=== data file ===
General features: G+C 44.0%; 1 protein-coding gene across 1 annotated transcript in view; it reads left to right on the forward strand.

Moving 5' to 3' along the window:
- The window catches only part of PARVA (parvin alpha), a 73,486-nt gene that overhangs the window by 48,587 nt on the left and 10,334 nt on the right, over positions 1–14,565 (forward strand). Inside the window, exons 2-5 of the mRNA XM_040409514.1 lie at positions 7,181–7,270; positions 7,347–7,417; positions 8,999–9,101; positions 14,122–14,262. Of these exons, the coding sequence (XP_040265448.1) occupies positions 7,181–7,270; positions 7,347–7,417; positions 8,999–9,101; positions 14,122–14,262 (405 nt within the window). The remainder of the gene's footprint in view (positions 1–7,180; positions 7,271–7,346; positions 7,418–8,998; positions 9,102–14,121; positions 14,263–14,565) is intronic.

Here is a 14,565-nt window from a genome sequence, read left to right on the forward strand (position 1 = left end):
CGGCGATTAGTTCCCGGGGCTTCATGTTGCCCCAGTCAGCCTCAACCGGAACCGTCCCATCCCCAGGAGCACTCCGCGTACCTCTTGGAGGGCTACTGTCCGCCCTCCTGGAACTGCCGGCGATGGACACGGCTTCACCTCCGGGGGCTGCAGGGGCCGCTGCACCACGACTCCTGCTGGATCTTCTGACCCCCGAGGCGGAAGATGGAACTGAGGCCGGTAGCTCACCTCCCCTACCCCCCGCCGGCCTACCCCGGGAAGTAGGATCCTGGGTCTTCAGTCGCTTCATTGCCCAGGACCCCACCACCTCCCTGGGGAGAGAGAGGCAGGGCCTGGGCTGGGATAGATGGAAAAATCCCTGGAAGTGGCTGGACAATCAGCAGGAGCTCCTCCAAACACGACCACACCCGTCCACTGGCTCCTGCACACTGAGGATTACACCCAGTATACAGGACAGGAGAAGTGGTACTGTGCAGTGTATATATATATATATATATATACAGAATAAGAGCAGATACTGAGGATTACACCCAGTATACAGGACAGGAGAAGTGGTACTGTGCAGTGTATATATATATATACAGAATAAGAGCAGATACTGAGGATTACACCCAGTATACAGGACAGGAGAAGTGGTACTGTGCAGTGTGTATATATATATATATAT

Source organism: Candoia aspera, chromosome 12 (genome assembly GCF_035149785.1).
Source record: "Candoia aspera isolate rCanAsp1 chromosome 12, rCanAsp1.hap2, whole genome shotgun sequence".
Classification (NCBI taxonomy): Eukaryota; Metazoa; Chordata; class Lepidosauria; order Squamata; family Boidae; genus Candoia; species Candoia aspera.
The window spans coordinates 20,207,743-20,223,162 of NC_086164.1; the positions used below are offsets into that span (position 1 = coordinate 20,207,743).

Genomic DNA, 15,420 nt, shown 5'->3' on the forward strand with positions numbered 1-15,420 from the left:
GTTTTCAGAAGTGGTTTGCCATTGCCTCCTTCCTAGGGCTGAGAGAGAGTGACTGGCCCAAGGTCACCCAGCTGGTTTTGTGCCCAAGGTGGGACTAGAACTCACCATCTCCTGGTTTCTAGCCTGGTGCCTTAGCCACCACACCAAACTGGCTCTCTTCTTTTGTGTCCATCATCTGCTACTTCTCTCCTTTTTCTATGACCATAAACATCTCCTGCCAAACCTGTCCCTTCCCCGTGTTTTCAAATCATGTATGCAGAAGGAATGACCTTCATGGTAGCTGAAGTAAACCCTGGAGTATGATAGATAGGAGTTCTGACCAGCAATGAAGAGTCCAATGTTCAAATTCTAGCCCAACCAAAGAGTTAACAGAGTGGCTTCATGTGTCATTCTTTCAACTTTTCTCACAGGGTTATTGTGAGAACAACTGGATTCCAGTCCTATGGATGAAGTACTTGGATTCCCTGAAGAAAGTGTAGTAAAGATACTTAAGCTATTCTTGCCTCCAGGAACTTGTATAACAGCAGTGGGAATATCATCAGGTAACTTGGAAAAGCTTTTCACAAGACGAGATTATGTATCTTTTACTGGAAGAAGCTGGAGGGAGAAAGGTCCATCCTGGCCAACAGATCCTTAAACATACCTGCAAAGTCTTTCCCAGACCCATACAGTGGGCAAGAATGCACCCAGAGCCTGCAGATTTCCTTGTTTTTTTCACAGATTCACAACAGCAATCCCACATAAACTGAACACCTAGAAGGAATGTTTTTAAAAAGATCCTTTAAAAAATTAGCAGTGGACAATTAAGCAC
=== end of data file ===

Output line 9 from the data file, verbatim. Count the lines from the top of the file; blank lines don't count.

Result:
The window spans coordinates 20,207,743-20,223,162 of NC_086164.1; the positions used below are offsets into that span (position 1 = coordinate 20,207,743).